Evidence based business?
We've been advocating for some time that governments should take evidence more seriously. Where possible, data should be opened up to public scrutiny, and policies should be tested to see whether they actually work.
The recent announcement of new 'What Works' centres is an important step in the right direction towards more intelligent, and competent government.But what of business? If it's right for powerful governments to be held to account for their effectiveness, should the same principles apply to big corporations? After all large businesses are heavily involved in fields that have been central to the evidence debate - from prisons and reoffending to healthcare and education - sometimes selling to individual customers and sometimes to big public purchasers.
So why shouldn't businesses commit themselves to doing what works? A simple first step would be to make an internal commitment that new products and services are assessed using something like Nesta's ladder of evidence (shown below) which provides a reasonably unambiguous framework against which to judge projects and programmes.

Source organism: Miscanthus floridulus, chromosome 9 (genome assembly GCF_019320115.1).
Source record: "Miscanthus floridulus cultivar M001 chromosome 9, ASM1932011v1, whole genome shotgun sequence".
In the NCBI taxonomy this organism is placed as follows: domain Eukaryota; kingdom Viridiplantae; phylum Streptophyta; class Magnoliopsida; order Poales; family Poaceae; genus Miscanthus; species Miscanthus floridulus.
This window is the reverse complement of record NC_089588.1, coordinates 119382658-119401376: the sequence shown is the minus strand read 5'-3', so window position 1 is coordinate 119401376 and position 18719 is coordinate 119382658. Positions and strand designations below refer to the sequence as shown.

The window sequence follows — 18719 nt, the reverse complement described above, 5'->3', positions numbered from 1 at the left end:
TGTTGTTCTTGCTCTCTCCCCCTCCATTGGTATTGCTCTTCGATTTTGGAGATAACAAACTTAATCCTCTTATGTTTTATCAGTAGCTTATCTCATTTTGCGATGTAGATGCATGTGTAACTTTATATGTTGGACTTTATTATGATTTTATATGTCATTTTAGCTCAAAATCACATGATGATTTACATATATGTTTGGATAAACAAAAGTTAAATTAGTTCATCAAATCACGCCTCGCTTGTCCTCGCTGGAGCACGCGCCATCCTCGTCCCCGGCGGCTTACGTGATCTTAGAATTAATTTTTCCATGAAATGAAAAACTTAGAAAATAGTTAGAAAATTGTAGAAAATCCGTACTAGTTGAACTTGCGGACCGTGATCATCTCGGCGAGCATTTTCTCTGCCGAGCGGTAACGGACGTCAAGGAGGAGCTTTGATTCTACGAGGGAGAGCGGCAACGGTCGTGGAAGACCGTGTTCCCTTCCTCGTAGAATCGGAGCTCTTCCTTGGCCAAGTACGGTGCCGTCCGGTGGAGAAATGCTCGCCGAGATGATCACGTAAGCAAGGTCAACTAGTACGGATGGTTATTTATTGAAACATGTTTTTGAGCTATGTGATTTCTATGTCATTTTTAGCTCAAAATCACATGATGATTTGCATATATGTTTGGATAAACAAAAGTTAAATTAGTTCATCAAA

Source: Puttick, R. & Ludlow, J. (2012) Standards of Evidence for Impact Investing, Nesta, UK
Businesses might commit only to scale up the ones that work and, where there isn't enough evidence, commit some resources to gathering it (in the way that pharma companies have to do clinical trials).
This sort of approach is likely to matter most in fields where harm and effectiveness matter. It isn't particularly relevant to fashion (though 'what works' in haute couture is an intriguing idea ...). It isn't applicable to much of retail; to electronic devices; or utilities - though all of these should be subject to rigorous independent consumer testing, of the kind Which? has done since the 1950s.